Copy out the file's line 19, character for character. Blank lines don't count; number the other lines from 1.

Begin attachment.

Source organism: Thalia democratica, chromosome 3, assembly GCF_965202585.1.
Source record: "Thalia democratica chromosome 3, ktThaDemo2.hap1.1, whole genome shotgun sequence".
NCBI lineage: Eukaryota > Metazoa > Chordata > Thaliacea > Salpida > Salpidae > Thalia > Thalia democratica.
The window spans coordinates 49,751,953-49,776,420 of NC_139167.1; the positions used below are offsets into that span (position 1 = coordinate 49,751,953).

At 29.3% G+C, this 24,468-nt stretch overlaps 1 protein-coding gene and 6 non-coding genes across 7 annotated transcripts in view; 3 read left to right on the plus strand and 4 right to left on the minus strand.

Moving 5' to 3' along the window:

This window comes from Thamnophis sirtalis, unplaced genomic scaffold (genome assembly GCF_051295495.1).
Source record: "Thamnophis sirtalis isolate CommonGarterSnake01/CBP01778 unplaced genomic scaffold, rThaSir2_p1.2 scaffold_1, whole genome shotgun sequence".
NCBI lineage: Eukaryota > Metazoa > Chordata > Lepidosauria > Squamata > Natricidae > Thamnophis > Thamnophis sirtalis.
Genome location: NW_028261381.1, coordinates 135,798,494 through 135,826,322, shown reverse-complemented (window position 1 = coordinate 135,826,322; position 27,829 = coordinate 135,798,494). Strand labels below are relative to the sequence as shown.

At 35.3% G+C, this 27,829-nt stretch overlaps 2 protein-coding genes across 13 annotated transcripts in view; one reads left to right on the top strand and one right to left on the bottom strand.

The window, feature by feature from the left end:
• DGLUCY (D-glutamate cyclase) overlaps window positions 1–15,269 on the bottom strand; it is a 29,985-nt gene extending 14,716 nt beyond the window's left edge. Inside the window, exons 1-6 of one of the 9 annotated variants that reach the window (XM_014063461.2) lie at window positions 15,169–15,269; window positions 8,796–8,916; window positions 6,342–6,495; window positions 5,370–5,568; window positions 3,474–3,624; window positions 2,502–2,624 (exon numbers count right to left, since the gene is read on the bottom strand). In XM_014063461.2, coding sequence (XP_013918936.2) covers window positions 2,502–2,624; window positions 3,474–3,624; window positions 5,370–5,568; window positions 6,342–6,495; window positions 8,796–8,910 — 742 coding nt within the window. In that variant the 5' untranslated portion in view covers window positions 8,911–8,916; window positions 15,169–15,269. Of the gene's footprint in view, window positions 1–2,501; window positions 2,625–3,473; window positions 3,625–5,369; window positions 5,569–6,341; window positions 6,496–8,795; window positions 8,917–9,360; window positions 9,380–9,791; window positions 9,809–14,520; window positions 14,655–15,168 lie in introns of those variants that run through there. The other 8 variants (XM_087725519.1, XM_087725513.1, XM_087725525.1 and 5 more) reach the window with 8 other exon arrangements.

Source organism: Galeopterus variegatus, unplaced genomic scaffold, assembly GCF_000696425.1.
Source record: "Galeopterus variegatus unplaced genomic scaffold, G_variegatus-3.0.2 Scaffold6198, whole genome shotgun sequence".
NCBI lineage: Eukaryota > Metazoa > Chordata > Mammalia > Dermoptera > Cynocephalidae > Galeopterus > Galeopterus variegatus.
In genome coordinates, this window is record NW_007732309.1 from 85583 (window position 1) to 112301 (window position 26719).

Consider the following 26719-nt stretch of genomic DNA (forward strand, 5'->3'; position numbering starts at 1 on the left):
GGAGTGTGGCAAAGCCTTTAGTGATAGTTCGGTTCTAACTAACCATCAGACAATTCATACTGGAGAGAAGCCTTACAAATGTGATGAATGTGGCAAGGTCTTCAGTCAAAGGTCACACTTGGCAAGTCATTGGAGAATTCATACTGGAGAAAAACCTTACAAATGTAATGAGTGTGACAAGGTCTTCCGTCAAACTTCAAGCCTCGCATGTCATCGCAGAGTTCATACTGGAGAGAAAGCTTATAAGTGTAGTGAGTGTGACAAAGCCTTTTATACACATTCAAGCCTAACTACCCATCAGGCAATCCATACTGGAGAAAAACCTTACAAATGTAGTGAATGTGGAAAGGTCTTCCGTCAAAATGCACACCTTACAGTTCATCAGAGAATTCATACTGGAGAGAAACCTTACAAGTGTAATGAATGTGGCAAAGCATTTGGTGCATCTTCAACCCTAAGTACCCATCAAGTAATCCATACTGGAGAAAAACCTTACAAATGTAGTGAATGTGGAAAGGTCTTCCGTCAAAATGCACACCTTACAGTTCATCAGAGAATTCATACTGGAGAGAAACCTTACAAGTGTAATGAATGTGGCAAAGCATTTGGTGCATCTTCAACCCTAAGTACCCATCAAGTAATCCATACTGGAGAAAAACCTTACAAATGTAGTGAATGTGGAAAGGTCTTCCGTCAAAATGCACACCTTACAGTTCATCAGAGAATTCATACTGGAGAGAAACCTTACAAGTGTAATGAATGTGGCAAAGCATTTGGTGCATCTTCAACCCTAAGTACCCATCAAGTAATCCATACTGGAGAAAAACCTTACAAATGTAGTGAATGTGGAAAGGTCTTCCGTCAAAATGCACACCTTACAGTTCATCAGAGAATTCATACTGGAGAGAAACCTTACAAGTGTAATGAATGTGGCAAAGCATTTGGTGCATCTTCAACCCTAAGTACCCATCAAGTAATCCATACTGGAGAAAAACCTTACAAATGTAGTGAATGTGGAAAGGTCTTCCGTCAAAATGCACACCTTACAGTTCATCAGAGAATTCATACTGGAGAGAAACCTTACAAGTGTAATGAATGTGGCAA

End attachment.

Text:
GGAGTGTGGCAAAGCCTTTAGTGATAGTTCGGTTCTAACTAACCATCAGACAATTCATACTGGAGAGAAGCCTTACAAATGTGATGAATGTGGCAAGGTCTTCAGTCAAAGGTCACACTTGGCAAGTCATTGGAGAATTCATACTGGAGAAAAACCTTACAAATGTAATGAGTGTGACAAGGTCTTCCGTCAAACTTCAAGCCTCGCATGTCATCGCAGAGTTCATACTGGAGAGAAAGCTTATAAGTGTAGTGAGTGTGACAAAGCCTTTTATACACATTCAAGCCTAACTACCCATCAGGCAATCCATACTGGAGAAAAACCTTACAAATGTAGTGAATGTGGAAAGGTCTTCCGTCAAAATGCACACCTTACAGTTCATCAGAGAATTCATACTGGAGAGAAACCTTACAAGTGTAATGAATGTGGCAAAGCATTTGGTGCATCTTCAACCCTAAGTACCCATCAAGTAATCCATACTGGAGAAAAACCTTACAAATGTAGTGAATGTGGAAAGGTCTTCCGTCAAAATGCACACCTTACAGTTCATCAGAGAATTCATACTGGAGAGAAACCTTACAAGTGTAATGAATGTGGCAAAGCATTTGGTGCATCTTCAACCCTAAGTACCCATCAAGTAATCCATACTGGAGAAAAACCTTACAAATGTAGTGAATGTGGAAAGGTCTTCCGTCAAAATGCACACCTTACAGTTCATCAGAGAATTCATACTGGAGAGAAACCTTACAAGTGTAATGAATGTGGCAAAGCATTTGGTGCATCTTCAACCCTAAGTACCCATCAAGTAATCCATACTGGAGAAAAACCTTACAAATGTAGTGAATGTGGAAAGGTCTTCCGTCAAAATGCACACCTTACAGTTCATCAGAGAATTCATACTGGAGAGAAACCTTACAAGTGTAATGAATGTGGCAAAGCATTTGGTGCATCTTCAACCCTAAGTACCCATCAAGTAATCCATACTGGAGAAAAACCTTACAAATGTAGTGAATGTGGAAAGGTCTTCCGTCAAAATGCACACCTTACAGTTCATCAGAGAATTCATACTGGAGAGAAACCTTACAAGTGTAATGAATGTGGCAA